Organic, natural and of natural origin, what's the difference between these types of ingredients?


In a cosmetic, it is possible to include different categories of cosmetic ingredients stemming from nature. It’s no secret that, today, these ingredients are often used as a point of reference on the cosmetic’s packaging in order to seduce the consumer. In this article, we will help you understand these varying categories of natural ingredients so that you can feel more confident in knowing exactly what your product is composed of.


The differences between natural, of natural origin and organic ingredients.


Before diving into the subject, we just want to state that “natural” ingredients, ingredients “of natural origin” and “organic” ingredients all come from nature. This meaning they are derived from plant, animal or microbial organisms.

We would also like to be clear in that the definitions provided in this article are sourced from the Cosmos Standard, which are the principles employed by our association in order to attribute the Cosmébio label to certain cosmetics.


Natural Ingredients

In a Cosmébio labelled cosmetic, natural ingredients are a category of ingredients that group together water, minerals and agricultural ingredients . In a product, these ingredients can be incorporated in two ways:

  • Raw unprocessed – the ingredient is used as it is at the moment of collection
  • After being extracted or physically processed – for example, pressing or crushing a grain, macerating a plant…

The technical term used in the Cosmos Standard to distinguish the natural ingredients being incorporated using the second method is Physically Processed Agro-Ingredients (PPAI).




Ingredients of Natural Origin

Ingredients of natural origin distinguish all ingredients that have NOT been obtained using petrol. These are natural ingredients that underwent a physical transformation as well as natural ingredients that have been chemically extracted or treated following the guidelines of Green Chemistry. This means, ingredients that required a chemical reaction between multiple natural elements in order to create the final product.

The technical term used in the Cosmos Standard to distinguish natural ingredients undergoing a chemical process to create the finished ingredient is Chemically Processed Agro-Ingredients (CPAI).

A great example is soap. Soap is an ingredient that has went through a chemical transformation. Saponification, the process of soap making, is in fact a chemical reaction between a fat (oil, butter, etc) and a lye.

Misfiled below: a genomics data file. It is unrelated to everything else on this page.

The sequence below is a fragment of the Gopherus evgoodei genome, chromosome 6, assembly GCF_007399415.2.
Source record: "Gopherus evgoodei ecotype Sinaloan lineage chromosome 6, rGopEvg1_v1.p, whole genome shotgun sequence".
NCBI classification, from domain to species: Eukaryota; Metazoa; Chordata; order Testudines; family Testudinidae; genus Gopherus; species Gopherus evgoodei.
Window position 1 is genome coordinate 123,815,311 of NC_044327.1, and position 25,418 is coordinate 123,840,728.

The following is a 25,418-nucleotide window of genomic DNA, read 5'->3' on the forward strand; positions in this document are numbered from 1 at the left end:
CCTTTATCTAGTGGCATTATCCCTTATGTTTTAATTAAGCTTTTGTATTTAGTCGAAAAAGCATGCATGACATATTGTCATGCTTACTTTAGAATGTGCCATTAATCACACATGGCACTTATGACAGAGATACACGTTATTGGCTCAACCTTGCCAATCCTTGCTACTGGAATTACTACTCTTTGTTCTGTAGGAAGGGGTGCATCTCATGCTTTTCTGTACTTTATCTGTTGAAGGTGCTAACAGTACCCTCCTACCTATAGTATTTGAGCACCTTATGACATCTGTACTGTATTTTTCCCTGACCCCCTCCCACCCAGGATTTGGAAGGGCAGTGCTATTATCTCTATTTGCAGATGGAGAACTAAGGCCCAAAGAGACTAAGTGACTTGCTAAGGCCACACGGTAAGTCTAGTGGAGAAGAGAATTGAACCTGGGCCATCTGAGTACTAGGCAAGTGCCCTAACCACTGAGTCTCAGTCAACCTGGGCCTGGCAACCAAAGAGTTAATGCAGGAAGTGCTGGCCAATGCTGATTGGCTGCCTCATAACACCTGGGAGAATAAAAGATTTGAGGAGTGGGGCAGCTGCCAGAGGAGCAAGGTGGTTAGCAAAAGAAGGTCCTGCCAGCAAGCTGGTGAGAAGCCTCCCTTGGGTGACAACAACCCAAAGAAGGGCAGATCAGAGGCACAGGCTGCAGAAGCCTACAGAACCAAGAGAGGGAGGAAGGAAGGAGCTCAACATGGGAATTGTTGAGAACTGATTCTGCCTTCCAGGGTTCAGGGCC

Natural ingredients are therefore, a sub-category of ingredients of natural origin.




It is important to not make generalizations when considering the words “chemical”, “chemical reactions”, “chemistry”, etc. Chemistry does not necessarily mean noxious. One must not confused chemistry with petrochemistry. The latter term uses petrol in its chemical reactions and is not conform to the 7th principal of Green Chemistry “The use of renewable resources”.


Organic Ingredients

Organic ingredients are derived using the organic farming principals and are therefore, evidently, natural or of natural origin. Organic ingredients can also come wild foraging as long as it can be proven that the standards put in place by organic farming have been respected.

For info: water and minerals cannot be organically certified because they cannot be grown and cultivated. According to their method of processing, they will be considered a natural ingredient or an ingredient of natural origin.


What is the ratio of these ingredients used when composing a Cosmébio labelled cosmetic?


In a cosmetic that has been labelled Cosmébio we will find:

  • A minimum 95% of ingredients of natural origin
  • A minimum 95% of organic ingredients among the ingredients capable of being certified organic (these previously defined agro-ingredients that are cultivated through plant and animal farming, so again not including water or minerals)
  • A minimum 20% of organic ingredients in the finished product. Because water and minerals can’t be considered organic, they don’t help make up this 20%. (10% minimum for mineral based or rinsable products).



What are the differences using the definitions from ISO 16128?


ISO 16128 is a text that defines different categories of cosmetic ingredients. Industrial cosmetic companies use it in order to know how much of their product is natural. The problem is that contrary to standards used by organic labels, the text doesn’t take into account the total composition of the products.

To put it simply, a brand creates their product with no restrictions, then uses the ISO 16128 standard to know the percent of ingredients of natural origin contained within the finished product. Therefore, the cosmetic could very well have a high percentage of ingredients of natural origin, but still contain controversial ingredients such as silicones, parabens, etc.


Want to know more about ISO 16128, read this! : décryptage d'un produit norme ISO 16128.


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Written by
Justine  Justine